‘Fallout: New Vegas’ proves timeless


IMAGE / Wikimedia Commons

Approaching the10th anniversary of its release, “Fallout: New Vegas” provides RPG fans a nostalgic and entertaining experience full of unique characters and enthralling quests.

As Gov. Gretchen Whitmer’s stay-at-home order forced me to keep to my house, I fired up my Xbox and popped in the classic open-world RPG “Fallout: New Vegas.” The game will reach its 10-year anniversary October 19.

Senior Cameron Gohs appreciates the game’s quality.

“I think it’s a great game compared to all games and my personal favorite of the ‘Fallout’ games,” Gohs said. “It had an interesting setting and diverse characters.”

In the sixth release in the “Fallout” franchise, players act as the Courier, a delivery person in a post-apocalyptic world devastated by nuclear warfare.

The Courier is tasked with delivering the Platinum Chip to Mr. Robert House, a businessman whose technology saved Las Vegas from annihilation and resurrected it from the ashes of the post-Great War world.

As the Courier travels up the Long 15 to New Vegas, a mobster named Benny (voiced by Matthew Perry) springs an ambush with the assistance of a group of Great Khans, a local faction. Killing the Courier and burying him, Benny and the Khans leave.

A Securitron named Victor digs up the Courier and delivers him to Doc Mitchell in the local town of Goodsprings. Mitchell patches up the Courier and the player takes over as the character, embarking on an unforgettable adventure full of detailed side quests, riveting characters, and fascinating locales.

I can’t rave enough to do this game justice; it’s simply a game that every enthusiast should fire up at least once in their life.

Whether you enjoy exploring vast worlds, fighting with enemies, or completing tasks, “Fallout: New Vegas” proves chock full of entertainment value.

For players wanting an added challenge, the game offers a hardcore mode that accounts for hunger, thirst, and sleep as their levels impact the player. Limb damage requires the use of a doctor’s bag rather than the direct application of a Stimpak in hardcore mode.

If a game full of occasional odd encounters suits a player’s fancy, the Wild Wasteland trait will spice up the game with 15 encounters referencing pop culture with an often dark humor. Many of the references carry over from past installments of the “Fallout” franchise.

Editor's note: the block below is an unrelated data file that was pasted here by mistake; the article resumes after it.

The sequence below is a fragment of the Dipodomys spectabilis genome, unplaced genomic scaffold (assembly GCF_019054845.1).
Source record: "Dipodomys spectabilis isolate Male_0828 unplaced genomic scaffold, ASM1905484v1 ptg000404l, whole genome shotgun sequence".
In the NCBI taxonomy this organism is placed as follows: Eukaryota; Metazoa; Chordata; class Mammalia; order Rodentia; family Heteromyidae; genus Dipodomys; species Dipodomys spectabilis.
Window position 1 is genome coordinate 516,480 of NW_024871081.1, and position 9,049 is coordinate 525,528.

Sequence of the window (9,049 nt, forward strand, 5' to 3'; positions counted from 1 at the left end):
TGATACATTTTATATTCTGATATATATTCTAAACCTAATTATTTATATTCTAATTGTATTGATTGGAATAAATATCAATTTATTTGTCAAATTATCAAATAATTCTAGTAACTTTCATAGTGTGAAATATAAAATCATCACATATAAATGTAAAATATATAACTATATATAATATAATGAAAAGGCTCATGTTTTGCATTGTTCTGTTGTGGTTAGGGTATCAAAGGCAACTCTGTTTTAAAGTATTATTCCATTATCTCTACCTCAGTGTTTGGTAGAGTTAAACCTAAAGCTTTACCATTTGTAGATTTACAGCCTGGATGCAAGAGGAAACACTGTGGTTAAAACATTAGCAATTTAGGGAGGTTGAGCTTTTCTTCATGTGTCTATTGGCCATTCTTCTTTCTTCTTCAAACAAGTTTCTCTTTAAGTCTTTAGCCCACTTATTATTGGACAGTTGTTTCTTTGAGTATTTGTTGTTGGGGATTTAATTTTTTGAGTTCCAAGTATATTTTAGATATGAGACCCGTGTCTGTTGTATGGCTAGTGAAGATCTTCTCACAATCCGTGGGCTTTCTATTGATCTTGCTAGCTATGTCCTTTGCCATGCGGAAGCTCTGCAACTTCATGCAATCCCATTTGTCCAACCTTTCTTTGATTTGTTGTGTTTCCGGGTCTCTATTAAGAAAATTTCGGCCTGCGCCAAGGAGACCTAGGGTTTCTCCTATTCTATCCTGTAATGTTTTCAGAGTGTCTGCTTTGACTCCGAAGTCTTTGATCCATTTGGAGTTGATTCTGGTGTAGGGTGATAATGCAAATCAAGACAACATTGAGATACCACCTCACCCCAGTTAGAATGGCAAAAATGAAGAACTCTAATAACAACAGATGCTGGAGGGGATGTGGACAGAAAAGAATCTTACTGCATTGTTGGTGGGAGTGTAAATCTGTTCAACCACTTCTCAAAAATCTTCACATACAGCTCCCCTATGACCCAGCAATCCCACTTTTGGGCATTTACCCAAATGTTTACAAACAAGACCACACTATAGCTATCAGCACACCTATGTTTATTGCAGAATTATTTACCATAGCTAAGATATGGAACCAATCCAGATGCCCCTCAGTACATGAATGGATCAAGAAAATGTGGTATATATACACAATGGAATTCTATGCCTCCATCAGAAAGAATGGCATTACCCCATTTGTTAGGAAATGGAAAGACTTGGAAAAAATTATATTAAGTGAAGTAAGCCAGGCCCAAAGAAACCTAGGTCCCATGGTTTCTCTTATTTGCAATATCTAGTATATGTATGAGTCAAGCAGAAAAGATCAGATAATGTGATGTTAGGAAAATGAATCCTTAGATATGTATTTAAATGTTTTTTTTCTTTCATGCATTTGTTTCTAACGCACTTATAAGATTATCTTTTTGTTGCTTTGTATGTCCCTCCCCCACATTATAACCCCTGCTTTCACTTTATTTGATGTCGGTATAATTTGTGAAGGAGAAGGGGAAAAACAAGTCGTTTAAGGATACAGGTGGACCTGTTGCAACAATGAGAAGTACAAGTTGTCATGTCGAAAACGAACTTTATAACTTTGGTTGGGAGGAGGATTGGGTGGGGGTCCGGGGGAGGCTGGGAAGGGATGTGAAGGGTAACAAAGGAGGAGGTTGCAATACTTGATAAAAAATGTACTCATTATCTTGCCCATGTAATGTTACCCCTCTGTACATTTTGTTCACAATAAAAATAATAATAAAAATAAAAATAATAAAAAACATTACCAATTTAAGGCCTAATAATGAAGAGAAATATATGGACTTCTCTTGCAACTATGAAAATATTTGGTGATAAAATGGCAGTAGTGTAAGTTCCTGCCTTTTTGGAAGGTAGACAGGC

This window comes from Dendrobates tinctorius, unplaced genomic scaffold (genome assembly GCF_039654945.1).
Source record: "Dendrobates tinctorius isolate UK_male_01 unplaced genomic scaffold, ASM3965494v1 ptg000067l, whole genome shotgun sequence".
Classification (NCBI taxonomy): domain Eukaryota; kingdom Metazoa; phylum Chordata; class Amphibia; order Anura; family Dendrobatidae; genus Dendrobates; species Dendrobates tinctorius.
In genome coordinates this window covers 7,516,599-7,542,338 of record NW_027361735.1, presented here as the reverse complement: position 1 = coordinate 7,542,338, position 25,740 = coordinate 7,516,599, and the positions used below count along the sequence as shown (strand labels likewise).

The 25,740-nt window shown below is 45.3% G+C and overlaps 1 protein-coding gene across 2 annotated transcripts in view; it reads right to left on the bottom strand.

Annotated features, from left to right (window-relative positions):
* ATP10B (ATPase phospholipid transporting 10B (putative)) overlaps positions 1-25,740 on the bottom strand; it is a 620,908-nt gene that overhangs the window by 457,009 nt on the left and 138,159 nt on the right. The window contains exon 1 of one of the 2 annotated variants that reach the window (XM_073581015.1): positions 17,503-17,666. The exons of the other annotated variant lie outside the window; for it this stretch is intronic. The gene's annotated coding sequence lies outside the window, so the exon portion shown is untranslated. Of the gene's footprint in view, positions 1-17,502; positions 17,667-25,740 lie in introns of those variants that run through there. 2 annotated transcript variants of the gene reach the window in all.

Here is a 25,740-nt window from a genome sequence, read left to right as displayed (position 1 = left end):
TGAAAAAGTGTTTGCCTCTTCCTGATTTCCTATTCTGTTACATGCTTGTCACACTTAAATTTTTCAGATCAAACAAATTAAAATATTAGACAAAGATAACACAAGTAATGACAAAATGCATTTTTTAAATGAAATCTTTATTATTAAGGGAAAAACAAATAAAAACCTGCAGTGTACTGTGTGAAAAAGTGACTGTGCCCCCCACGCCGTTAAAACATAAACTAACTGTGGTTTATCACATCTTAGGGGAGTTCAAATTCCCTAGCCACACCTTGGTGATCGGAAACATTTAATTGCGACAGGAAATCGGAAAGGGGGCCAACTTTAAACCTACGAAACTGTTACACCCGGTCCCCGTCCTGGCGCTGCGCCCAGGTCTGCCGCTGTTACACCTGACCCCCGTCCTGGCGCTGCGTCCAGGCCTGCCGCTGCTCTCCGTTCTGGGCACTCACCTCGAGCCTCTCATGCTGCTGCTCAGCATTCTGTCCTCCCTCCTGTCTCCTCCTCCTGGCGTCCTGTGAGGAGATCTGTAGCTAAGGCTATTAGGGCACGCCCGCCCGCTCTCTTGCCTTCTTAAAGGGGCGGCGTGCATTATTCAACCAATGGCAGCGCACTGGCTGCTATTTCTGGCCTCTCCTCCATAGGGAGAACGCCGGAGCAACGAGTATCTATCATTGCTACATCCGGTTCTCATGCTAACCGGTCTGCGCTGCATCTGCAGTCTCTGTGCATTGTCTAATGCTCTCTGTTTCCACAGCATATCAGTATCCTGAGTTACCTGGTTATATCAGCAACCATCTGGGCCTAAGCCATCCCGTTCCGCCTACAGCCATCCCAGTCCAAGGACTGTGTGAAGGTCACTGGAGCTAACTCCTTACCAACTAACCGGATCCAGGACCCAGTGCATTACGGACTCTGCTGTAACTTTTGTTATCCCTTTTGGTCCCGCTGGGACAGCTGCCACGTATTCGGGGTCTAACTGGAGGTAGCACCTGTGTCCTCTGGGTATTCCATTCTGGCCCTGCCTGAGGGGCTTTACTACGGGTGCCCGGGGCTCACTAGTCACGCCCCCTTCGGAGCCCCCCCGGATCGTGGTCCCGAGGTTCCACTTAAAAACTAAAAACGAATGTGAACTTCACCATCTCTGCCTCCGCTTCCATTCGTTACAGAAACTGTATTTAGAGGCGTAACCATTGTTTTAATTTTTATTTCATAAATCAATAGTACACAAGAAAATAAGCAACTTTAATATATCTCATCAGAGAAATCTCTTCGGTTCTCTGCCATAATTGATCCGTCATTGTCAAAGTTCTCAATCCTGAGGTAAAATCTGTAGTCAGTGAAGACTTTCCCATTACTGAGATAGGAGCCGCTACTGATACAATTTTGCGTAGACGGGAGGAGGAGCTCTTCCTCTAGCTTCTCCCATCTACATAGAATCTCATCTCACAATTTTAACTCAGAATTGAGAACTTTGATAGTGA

The storytelling of the game keeps players coming back for more. Every angle to every quest or encounter is built like a Swiss watch.

Think of the classic scene where Spongebob Squarepants spends hours making an elaborate drop cap of the word “the.” That’s the level of effort evident in every little detail of “Fallout: New Vegas.”

Every time a player boots up the game, they can easily find something they never encountered.

Even the soundtrack provides the perfect accompaniment to long hours of gameplay.

IMAGE / Wikimedia Commons
A collectors edition of “Fallout: New Vegas” gave players chips representing the major casinos in the game, a deck of specialty cards, a DVD detailing its creation, a graphic novel, and a platinum chip.

Classics like Marty Robbins’ “Big Iron” and Dean Martin’s “Ain’t That a Kick in the Head” generate an optimistic, adventurous mood that marries the high society aura of New Vegas with the cowboy undertones of the Mojave wasteland.

Faction encounters drive the story of the game perfectly and the development of a reputation with each group makes “Fallout: New Vegas” perfect for those who enjoy playing the lovable hero, those who love being a treacherous scourge, and every gamer in between.

Interactions with New California Republic troops and Legion recruits can turn ordinary journeys across the Mojave into chaotic encounters.

And if players want to expand the game, the “Dead Money,” “Honest Hearts,” “Lonesome Road,” and “Old World Blues” downloadable content packs add hours of extra content.

Even the game’s graphics hold up surprisingly well despite being a decade old. Just don’t take off Craig Boone’s sunglasses.

While aesthetics hold up, issues lie in terrain generation as Gohs noted.

“Its main negative is the occasional poorly made terrain like hills you fall into,” Gohs said, “but that’s pretty standard for open world games.”

The only true downside I see in “Fallout: New Vegas” lies in the player’s choosing of a side in preparation to fight on Hoover Dam.

Seeing the outcome of every side requires multiple playthroughs or the use of multiple save files. The game inevitably prevents players from having their cake and eating it too.

But maybe that downside serves as the driving force for the game’s quality. The constant deliberation of every action in reference to factions helps build a sense of realism in which the player projects their own values and emotions into the game.

By building this connection, the game’s developers masterfully harness players’ emotions.

Gohs believes “Fallout: New Vegas” holds up at it nears 10 years since its release.

“I would say it holds up since its only competition is ‘Fallout 4’ which most people liked to play but disliked the story of,” Gohs said, “and ‘Fallout 76’ which is no competition to most games ever.”